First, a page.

So You Want to Be an Eco-Artist: Lessons in Grief and Gratitude

So You Want to Be an Eco-Artist: Lessons in Grief and Gratitude

BMC alum Beverly Naidus is an interdisciplinary artist who creates interactive installations, digital and mixed media works on paper, artifacts for site-specific performances and artist’s books. She facilitated and designed the permaculture-inspired, eco-art project, Eden Reframed, on Vashon Island, WA.

Naidus also facilitates a unique, interdisciplinary, socially engaged, studio arts curriculum, for the University of Washington–Tacoma campus and leads workshops and discussion groups in her Seattle studio.  She is a cofounder of the new collective, ARTifACTs, currently designing,“We Almost Didn’t Make It,” a multidisciplinary, nomadic project that will engage audiences in a dialog with their descendants. Her website is This is excerpted from the Elemental: An Art and Ecology Reader, edited by James Brady, published by Gaia Project Press, UK, 2015

We’re sitting somewhere between the drought, the flood and the famine. You can feel the crisis in your bones, like an earthquake ready to hatch. And when you quiet your mind, you can see the darting, fearful eyes of the refugees fleeing the dust on their tongues. They carry that awful smell of blood and violence, and are fragile shadows, unthreatening in their fatigue. Complex identities peeled away by desperation. You are witnessing the last of a species doing its death dance and your eyes fill with tears. You cannot bear this reoccurring dream. You know that others are dreaming it, but most of them forget it as soon as they awaken and if the images drift in during their waking time, they distract themselves quickly. Too many emails to answer and delete, and there’s another video to watch about another brutal act of violence. You want to shake the room, the whole damn city and country, especially the smug ones – How can they sleep at night? What will stop this runaway train?

But in the very same moment, you are gazing out the window and the light after the rains is creating jewels in front of you. You notice the sweet baby leaves sprouting on the majestic white birch outside your window. You see an abundant landscape of new growth in all directions, so generous this particular spring, and you wonder why you never took in all that loveliness quite so deeply before. As gentle, refreshing breezes envelop you with the perfumes of daphne and jasmine, you can’t imagine a more exquisite moment. You breathe in deeply, filled with gratitude for the privileges of a full belly and running water, the comforts of home, loving friends, your favorite music on the laptop and easy access to so much – all of it precious. All of it right now.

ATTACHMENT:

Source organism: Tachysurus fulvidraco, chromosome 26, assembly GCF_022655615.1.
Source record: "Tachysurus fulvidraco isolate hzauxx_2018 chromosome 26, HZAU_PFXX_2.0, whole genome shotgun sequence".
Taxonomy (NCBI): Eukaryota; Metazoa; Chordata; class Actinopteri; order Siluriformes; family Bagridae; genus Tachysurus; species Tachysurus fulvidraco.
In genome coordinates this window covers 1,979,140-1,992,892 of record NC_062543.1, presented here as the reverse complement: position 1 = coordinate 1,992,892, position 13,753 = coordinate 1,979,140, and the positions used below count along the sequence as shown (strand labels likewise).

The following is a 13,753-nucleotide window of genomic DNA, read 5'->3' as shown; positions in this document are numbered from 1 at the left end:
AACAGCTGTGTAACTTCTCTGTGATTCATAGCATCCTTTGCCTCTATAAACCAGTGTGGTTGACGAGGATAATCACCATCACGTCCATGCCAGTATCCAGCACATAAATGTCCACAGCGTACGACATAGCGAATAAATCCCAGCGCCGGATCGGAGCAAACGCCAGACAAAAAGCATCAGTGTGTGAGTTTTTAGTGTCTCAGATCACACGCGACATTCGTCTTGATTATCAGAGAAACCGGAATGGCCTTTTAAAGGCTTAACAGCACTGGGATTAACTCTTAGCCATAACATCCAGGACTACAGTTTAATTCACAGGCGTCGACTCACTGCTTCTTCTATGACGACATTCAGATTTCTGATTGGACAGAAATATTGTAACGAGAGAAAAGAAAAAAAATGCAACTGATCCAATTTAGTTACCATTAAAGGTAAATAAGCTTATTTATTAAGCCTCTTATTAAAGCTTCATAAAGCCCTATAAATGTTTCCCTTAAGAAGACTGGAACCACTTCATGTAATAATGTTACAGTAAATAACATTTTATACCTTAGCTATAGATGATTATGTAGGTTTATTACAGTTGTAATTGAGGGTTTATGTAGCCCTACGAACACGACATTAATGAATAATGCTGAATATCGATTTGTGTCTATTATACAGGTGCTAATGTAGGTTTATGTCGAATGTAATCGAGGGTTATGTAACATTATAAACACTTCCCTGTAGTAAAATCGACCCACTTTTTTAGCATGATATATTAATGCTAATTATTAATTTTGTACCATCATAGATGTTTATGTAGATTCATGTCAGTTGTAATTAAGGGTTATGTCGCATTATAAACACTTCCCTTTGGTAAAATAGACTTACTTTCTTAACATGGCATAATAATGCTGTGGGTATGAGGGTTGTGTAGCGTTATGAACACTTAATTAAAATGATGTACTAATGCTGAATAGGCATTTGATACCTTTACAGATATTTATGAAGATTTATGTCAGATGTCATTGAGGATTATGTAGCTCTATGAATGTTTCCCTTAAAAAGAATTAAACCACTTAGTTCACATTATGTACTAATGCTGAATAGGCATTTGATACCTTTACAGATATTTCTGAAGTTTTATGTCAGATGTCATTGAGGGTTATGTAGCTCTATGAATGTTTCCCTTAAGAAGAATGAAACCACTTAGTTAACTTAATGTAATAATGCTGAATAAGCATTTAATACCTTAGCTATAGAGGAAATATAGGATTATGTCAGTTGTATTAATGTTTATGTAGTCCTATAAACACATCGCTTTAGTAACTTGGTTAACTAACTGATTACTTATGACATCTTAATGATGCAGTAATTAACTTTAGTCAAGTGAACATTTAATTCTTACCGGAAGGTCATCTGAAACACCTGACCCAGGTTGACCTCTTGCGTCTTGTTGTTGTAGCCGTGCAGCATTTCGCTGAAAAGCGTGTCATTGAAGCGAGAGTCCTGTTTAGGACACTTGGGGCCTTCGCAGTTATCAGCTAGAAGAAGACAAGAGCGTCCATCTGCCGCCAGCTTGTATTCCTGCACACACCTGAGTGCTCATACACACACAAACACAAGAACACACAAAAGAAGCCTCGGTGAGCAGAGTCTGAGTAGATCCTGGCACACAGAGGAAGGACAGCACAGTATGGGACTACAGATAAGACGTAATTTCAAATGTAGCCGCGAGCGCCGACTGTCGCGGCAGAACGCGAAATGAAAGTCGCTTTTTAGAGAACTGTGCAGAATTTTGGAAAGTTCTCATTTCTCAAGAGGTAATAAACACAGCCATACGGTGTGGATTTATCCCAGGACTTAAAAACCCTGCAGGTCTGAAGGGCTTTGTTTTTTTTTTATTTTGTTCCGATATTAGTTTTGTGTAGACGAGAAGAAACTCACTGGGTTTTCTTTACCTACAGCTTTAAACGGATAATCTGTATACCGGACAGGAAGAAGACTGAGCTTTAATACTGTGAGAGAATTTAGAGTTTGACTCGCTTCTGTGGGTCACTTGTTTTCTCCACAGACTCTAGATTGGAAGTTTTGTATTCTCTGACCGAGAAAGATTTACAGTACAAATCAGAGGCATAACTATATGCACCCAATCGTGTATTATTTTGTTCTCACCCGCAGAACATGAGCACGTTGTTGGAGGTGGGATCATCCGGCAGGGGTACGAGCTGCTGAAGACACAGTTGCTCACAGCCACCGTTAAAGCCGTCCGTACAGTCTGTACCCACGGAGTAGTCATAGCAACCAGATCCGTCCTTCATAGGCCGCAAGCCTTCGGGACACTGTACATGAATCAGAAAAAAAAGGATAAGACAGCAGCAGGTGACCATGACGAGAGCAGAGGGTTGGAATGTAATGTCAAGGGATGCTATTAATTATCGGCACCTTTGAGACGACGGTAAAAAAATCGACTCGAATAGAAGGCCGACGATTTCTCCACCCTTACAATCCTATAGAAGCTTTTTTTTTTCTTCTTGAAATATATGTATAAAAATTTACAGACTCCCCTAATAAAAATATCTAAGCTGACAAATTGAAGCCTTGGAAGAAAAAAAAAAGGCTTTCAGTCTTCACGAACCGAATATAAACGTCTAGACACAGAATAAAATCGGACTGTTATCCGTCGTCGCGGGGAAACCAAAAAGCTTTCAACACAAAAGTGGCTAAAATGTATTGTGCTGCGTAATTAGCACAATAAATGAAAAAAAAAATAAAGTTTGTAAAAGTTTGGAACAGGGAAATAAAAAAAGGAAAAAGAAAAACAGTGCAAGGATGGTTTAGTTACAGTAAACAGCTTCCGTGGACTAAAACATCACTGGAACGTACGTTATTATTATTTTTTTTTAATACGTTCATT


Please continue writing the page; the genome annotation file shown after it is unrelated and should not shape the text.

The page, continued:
These threads that you carry create a cognitive dissonance that without the first aid of art making is guaranteed to generate a headache that stretches from the occipital ridge to the trapezius, or perhaps something worse. You rationalize that it, making the art that is, may be a futile activity, relative to the needs of the planet, but at least you are one cell trying to communicate to others, and who knows what that process might generate? If nothing else, this one cell might find some balance in the midst of the chaos. And there’s another first aid that is your birthright. Go outside and touch the earth. Pick up a rock and see what’s growing underneath it. Inhale deeply.


LESSON ONE: Always remember your ancestors, not just the blood ones, who gave your DNA its legacy and offered you this lifetime, but those even more basic ones, the stardust that inhabits every sentient and non-sentient being.   


Sometime in the future, many generations from now, Flyer sits on the large and worn sitting stone. Its surface is typically cool and reassuring. But today she is weary and anxious. Nearby the whole band is humming a chant of gratitude. Flyer had disappeared overnight, and a search party had finally found her by late morning.


I was one of those kids who spent a lot of time alone, and when the weather was right, I was outside wandering through the undergrowth, talking to trees and bugs, nibbling herbs and grazing on berries. My first chore was taking out the compost. I loved watching the worms wiggling through the dirt that had formerly been kitchen waste. I would pick up the worms and give them names.

My parents, unreligious folks, kneeled on the ground to plant their seeds. Gardening was their therapy. City kids, they gravitated towards this process of growing food instinctively. Their lives had been filled with challenges, as had those of their ancestors. Growing food was survival, not a spiritual practice. But then they had this kid who talked to trees and shared her dreams at breakfast. My dad, the scientist, brought cutting edge technology into the garden, spraying the trees with pesticides to get a better yield. I began to get a persistent runny nose. I was teased for it, told that I was overly sensitive and given medications to try and calm the symptoms. There were some days when my body just couldn’t be outdoors.

One day I discovered Silent Spring (written by Rachel Carson) on our family bookshelf. I never figured out how it ended up in our very meager home library (books were to be borrowed from public libraries). I read it and began to worry.

LESSON TWO: Allow yourself to tell your story. Otherwise those stories may become burdens and you might attract a chronic illness.